Return to: Search Page or to: Table of Contents Vol. 21, Issue 2

Yen Pin-Su, "Party registration rules and party systems in Latin America" Party Politics, 21 (March 2015), 295-309. [Available at]

First paragraph:

Studies have shown that the design of electoral institutions involves a trade-off between representation of voters and accountability of governments (Powell, 2000). This insight might best be reflected in the difference between proportional representation (PR) systems and plurality systems (Carey and Hix, 2011Lijphart, 1999Powell, 2000): while a PR system facilitates better representation by including more parties that represent diverse interests, plurality rule reduces the number of parties but produces a stronger and more accountable government.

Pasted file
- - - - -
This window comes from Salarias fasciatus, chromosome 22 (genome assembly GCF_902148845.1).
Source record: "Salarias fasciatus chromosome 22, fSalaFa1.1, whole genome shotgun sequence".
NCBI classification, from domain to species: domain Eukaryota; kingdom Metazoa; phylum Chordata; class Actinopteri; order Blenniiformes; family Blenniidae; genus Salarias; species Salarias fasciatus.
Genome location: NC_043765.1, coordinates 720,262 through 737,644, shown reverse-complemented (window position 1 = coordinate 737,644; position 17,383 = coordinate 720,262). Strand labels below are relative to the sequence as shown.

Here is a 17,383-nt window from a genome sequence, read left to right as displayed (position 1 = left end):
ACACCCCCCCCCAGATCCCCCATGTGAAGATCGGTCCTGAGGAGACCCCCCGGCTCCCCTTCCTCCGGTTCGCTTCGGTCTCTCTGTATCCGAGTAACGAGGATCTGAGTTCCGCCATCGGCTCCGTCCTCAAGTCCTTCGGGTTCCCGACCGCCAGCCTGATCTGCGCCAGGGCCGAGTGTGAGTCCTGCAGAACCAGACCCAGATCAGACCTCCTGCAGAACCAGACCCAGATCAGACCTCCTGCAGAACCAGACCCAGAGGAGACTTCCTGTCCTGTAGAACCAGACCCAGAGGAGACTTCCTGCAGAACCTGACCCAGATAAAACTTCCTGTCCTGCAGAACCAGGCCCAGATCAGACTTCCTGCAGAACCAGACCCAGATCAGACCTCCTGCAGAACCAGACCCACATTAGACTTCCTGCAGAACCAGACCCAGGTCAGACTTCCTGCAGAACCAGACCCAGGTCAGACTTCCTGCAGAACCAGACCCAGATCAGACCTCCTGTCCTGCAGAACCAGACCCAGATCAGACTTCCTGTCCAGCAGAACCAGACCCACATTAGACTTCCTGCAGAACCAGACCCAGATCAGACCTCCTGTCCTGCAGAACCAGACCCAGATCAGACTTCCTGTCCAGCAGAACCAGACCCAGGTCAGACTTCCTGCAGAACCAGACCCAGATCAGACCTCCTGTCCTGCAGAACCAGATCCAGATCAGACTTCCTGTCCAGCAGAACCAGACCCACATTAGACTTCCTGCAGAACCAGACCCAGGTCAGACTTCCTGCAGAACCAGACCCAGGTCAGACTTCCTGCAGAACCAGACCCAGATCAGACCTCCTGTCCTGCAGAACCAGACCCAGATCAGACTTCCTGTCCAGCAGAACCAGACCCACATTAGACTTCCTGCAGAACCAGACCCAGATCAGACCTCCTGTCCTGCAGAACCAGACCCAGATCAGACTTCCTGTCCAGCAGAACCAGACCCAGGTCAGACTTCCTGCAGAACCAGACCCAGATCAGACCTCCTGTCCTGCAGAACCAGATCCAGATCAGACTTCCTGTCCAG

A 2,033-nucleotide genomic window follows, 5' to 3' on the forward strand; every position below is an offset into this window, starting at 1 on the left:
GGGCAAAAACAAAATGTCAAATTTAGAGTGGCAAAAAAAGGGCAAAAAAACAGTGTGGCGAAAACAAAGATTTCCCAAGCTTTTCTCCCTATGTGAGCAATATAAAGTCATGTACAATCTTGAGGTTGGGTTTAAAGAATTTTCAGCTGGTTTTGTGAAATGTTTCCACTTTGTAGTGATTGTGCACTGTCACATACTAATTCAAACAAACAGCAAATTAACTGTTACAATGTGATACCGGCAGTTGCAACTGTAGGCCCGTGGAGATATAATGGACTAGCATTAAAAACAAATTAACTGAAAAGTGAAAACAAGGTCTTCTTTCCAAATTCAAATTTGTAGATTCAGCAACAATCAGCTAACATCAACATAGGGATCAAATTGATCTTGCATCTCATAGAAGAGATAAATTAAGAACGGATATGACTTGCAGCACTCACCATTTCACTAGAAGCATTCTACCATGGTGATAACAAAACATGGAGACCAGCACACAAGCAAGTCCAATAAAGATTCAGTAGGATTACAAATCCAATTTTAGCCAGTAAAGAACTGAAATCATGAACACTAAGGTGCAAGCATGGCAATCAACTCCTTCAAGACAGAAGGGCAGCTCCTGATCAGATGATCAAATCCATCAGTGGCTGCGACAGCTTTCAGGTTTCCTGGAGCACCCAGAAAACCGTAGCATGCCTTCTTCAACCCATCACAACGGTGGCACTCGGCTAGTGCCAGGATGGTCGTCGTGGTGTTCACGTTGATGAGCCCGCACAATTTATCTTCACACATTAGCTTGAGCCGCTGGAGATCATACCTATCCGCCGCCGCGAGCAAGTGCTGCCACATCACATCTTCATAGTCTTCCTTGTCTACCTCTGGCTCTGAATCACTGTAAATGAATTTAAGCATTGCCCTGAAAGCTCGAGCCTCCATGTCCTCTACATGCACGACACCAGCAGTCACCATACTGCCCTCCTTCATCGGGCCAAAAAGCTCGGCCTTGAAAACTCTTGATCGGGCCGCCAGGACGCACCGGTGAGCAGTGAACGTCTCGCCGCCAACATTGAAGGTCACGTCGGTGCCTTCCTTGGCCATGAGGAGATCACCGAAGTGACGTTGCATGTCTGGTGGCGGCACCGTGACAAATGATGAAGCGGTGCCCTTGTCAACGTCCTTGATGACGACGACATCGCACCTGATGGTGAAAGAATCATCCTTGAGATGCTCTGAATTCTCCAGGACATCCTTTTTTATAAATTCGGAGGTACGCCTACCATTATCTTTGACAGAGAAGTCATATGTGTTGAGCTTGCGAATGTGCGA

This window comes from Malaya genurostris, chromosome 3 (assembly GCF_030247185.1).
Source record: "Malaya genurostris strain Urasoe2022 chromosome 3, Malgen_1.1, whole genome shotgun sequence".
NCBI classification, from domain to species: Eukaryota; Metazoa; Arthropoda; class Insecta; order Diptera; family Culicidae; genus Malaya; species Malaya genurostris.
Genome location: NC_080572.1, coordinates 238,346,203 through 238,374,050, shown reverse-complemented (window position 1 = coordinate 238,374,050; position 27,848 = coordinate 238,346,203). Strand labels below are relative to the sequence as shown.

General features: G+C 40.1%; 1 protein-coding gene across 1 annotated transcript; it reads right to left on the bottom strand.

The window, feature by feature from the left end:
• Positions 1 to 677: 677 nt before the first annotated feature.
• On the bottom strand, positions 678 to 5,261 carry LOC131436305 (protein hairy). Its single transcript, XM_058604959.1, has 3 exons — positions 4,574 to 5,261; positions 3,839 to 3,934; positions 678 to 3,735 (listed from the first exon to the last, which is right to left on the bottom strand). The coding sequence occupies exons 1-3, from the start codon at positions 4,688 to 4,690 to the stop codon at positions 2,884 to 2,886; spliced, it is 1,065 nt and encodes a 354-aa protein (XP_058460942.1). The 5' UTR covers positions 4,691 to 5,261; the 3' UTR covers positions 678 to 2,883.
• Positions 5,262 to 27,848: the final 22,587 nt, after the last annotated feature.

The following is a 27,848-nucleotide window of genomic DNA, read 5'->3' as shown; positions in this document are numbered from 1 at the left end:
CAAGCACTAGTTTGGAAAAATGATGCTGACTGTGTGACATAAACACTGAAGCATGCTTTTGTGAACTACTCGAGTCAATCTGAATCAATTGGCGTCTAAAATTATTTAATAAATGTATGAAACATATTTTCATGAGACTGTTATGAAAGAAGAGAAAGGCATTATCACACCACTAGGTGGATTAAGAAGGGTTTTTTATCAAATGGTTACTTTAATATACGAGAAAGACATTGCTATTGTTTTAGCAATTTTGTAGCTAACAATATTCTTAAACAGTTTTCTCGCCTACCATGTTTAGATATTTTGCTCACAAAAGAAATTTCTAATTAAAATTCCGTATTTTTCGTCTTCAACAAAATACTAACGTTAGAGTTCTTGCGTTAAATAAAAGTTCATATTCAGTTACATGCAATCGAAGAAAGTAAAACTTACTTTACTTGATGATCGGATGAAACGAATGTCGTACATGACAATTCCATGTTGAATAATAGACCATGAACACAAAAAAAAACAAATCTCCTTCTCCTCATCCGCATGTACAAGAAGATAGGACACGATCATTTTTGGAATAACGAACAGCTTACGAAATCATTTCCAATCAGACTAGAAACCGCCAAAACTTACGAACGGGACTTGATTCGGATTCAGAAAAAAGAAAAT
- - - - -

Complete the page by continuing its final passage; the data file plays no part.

Figures and Table

Figure1: Average NSPR in Latin American countries
Figure 2: Correlation between the average NSPR and the average number of parties in Latin America
Table 1: Effects of party registration rules on the number of electoral parties
Figure 3: Predicted number of electoral parties at different levels of NSPR

Last Paragraph:

This study creates new opportunities for a broader research agenda for electoral systems. One extension of my analyses is to explore the interactive effects of party registration rules with other institutional factors on party systems. Are restrictive petition signature requirements more effective in reducing the number of parties in different institutional contexts? How do such requirements interact with other institutions to help soften the representation-accountability trade-off and achieve both objectives? These questions remain to be explored for a more nuanced understanding of how party formation costs condition party politics

Last updated March 2015